All this makes me think about how computer scientists develop research projects that crystalize in their use of algorithms that which is used by the so-called social machines. Google, Facebook and Amazon are big businesses that owe a big part of their success to understanding the behavior of their users. Beyond the scientific challenge and technological development, the application of artificial intelligence uncovers the needs in the fields of law, security, not to mention marketing, which should all be resolved by other researchers. Another big debate that is currently raised is the industry 4.0 and automation of work. It is not possible not to draw out these questions from social sciences. Due to this food of changes that we experience because of the progress made, its impacts in terms of the orders of life and the necessity of redefining the role of humans with machines and autonomous systems. Who dares to doubt the importance of classical studies, of Trivium which sustains the critical thought? It is important to be aware of the importance of transdisciplinary research, form this holistic approach that some of our colleagues use and which tends not to be easy. We have to value teamwork and collaboration with scientists form different field of knowledge, and be able to strengthen ourselves by summing up our potential to those that form part of our University. Our future depends on it.

Posted by Juan M. Corchado

Juan Manuel Corchado (15 May 1971, Salamanca, Spain) is Professor at the University of Salamanca. He has been Vice-Rector for Research from 2013 to 2017 and Director of the Science Park of the University of Salamanca. Elected as Dean of the Faculty of Science twice, he holds a PhD in Computer Science from the University of Salamanca and a PhD in Artificial Intelligence from the University of the West of Scotland. He leads the renowned BISITE (Bioinformatics, Intelligent Systems and Educational Technology) Research Group, created in 2000. Director of the IoT Digital Innovation Hub and President of the AIR Institute, J. M. Corchado is also Visiting Professor at the Osaka Institute of Technology since January 2015, Visiting Professor at the Universiti Malaysia Kelantan and Member of the Advisory Group on Online Terrorist Propaganda of the European Counter Terrorism Centre (EUROPOL). J. M. Corchado has been president of the IEEE Systems, Man and Cybernetics Society, and academic coordinator of the University Institute for Research in Art and Animation Technology at the University of Salamanca, as well as researcher at the Universities of Paisley (UK), Vigo (Spain) and the Plymouth Marine Laboratory (UK). He currently combines all his activity with the direction of Master programmes in Security, Digital Animation, Mobile Telephony, Information Systems Management, Internet of Things, Social Media, 3D Design and Printing, Blockchain, Z System, Industry 4.0, Agile Project Management, and Smart Cities & Intelligent Buildings, at the University of Salamanca and his work as editor-in-chief of the journals ADCAIJ (Advances in Distributed Computing and Artificial Intelligence Journal), OJCST (Oriental Journal of Computer Science and Technology) or Electronics MDPI (Computer Science & Engineering section). J. M. Corchado mainly works on projects related to Artificial Intelligence, Machine Learning, Blockchain, IoT, Fog Computing, Edge Computing, Smart Cities, Smart Grids and Sentiment Analysis. He has recently been included in the board of trustees of the AstraZeneca Foundation, along with other health professionals and researchers recognised for bringing scientific knowledge closer to society.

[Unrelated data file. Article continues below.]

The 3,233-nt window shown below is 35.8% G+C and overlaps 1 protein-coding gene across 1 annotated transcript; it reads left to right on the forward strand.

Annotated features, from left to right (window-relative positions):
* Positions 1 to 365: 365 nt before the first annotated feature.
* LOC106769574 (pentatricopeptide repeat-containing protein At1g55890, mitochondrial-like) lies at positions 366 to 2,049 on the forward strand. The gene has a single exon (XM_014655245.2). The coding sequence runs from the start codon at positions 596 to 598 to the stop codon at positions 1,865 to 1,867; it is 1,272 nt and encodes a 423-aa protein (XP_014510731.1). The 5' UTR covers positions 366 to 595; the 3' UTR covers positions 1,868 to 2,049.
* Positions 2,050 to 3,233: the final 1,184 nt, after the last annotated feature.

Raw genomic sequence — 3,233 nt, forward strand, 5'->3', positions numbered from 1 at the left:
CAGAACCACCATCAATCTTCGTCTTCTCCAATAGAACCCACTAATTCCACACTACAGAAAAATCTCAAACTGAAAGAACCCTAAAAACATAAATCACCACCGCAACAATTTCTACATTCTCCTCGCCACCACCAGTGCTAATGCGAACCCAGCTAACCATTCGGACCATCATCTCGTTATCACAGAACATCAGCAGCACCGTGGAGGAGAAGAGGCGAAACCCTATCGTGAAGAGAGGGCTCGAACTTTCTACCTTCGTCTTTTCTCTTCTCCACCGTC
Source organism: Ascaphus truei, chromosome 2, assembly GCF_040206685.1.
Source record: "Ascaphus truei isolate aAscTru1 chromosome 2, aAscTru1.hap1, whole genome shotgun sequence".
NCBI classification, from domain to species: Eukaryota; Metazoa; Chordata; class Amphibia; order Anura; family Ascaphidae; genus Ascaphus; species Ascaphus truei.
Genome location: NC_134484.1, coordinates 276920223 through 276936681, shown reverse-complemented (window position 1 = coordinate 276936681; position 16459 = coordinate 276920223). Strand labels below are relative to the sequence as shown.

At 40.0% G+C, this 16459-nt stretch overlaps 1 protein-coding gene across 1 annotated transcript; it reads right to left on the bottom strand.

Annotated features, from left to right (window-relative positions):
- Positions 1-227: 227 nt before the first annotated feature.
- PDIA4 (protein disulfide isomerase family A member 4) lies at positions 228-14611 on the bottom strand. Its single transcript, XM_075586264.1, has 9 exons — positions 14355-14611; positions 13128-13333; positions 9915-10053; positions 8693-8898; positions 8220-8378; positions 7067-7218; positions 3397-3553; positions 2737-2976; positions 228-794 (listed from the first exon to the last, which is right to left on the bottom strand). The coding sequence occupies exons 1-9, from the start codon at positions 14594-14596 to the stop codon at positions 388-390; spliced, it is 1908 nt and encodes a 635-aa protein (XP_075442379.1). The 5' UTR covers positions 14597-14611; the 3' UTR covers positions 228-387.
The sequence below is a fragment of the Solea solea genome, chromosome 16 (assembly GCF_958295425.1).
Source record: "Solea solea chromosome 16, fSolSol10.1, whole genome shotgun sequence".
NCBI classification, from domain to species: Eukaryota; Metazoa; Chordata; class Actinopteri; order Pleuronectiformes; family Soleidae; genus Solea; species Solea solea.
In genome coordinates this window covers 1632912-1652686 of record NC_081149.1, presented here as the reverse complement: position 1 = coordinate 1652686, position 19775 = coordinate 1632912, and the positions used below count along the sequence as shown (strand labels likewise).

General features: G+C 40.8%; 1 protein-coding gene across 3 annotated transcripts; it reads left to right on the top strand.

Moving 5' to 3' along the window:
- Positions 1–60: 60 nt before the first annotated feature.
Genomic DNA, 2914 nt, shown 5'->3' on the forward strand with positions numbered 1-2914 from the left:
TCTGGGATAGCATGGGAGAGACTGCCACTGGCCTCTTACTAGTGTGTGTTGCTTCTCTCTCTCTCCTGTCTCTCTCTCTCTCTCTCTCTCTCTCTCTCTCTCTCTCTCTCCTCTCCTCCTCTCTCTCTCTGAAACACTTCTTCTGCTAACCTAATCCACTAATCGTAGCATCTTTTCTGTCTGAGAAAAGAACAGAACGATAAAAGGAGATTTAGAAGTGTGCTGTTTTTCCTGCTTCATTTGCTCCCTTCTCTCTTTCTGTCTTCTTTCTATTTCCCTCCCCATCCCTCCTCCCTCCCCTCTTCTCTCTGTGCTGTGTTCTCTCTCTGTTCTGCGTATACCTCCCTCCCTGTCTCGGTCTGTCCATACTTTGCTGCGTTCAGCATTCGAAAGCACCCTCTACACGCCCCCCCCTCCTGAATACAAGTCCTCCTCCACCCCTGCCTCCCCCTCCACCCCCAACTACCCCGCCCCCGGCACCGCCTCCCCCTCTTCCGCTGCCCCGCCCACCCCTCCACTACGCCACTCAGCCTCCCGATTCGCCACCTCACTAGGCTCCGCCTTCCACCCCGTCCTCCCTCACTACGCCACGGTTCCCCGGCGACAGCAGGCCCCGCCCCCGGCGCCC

Thanks for your comment

Fill in your details below or click an icon to log in: Logo

You are commenting using your account. Log Out /  Change )

Twitter picture

You are commenting using your Twitter account. Log Out /  Change )

Facebook photo

You are commenting using your Facebook account. Log Out /  Change )

Connecting to %s

This site uses Akismet to reduce spam. Learn how your comment data is processed.